Why would hip internal rotation be more limited in the position of 90 degrees of hip flexion?
Why would a hip internal rotation deficit correlate with elbow pain?
There are six phases to a baseball pitcher’s throwing motion; the wind-up, stride, arm cocking, arm acceleration, arm deceleration and follow through (8).
The wind-up begins with the first motion the pitcher makes and ends when the pitcher reaches maximum knee lift. As the pitcher reaches the end of the wind-up phase, the pitcher’s torso and pelvis are oriented in a negative direction, pointing more towards second base than home plate (7). After maximal knee height is achieved, the pitcher enters the next phase of the throwing motion, the stride phase. This phase starts when the lead leg begins to move towards home plate and concludes as the lead leg first contacts the ground.
Achieving proper positioning of the lead leg as it contacts the ground at the end of the stride phase is a significant moment during the pitching delivery. Ideally, the pitcher will land with a closed-shoulder position, meaning the torso is still oriented in a negative direction relative to the pelvis (7). In order to achieve the closed-shoulder position, the pitcher must possess adequate hip internal rotation in order to sink into their trail leg while maintaining a closed position (8). Achieving this position allows for optimal hip, pelvis, and trunk rotation to occur (5). As the pitcher’s lead leg contacts the ground, the energy stored in the trail leg is transferred to the baseball by first internally rotating the trail leg, then rotating the torso towards home plate, and finally releasing the baseball (7). This is the kinetic linking concept that we alluded to earlier.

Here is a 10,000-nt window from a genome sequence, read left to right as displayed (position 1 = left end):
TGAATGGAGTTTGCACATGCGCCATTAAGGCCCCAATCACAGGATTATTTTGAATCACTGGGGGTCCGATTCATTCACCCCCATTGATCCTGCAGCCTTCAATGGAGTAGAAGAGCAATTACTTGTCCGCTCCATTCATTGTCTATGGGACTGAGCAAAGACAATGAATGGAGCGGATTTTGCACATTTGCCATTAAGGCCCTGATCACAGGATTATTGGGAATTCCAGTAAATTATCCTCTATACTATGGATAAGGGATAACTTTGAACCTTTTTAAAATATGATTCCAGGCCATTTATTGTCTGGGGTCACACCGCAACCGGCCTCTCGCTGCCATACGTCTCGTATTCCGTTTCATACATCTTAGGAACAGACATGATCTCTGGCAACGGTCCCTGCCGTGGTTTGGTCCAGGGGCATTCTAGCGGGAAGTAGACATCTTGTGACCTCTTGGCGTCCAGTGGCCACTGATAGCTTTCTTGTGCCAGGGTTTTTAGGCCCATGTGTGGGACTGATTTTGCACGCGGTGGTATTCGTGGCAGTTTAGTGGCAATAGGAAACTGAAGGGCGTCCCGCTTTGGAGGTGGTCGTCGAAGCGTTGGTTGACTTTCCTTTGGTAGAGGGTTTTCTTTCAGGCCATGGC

But what happens when a pitcher is limited in hip internal rotation? Pitchers with limited hip range of motion tend to land with an open-shoulder position at foot contact (5). This landing position results in the pelvis rotating towards home plate too early. This throws off the timing of the pitching delivery and leads to an over-reliance on the arm for force production since the energy generated from the pelvis has been dissipated (8). Not only is this an inefficient way to throw a baseball, but it also leads to increased stress being placed on the throwing shoulder and elbow. Research has shown that if a pitcher is unable to achieve the closed-shoulder position, the valgus load at the elbow increases (1).
Why would hip internal rotation be more limited in a position of 90 degrees of hip flexion?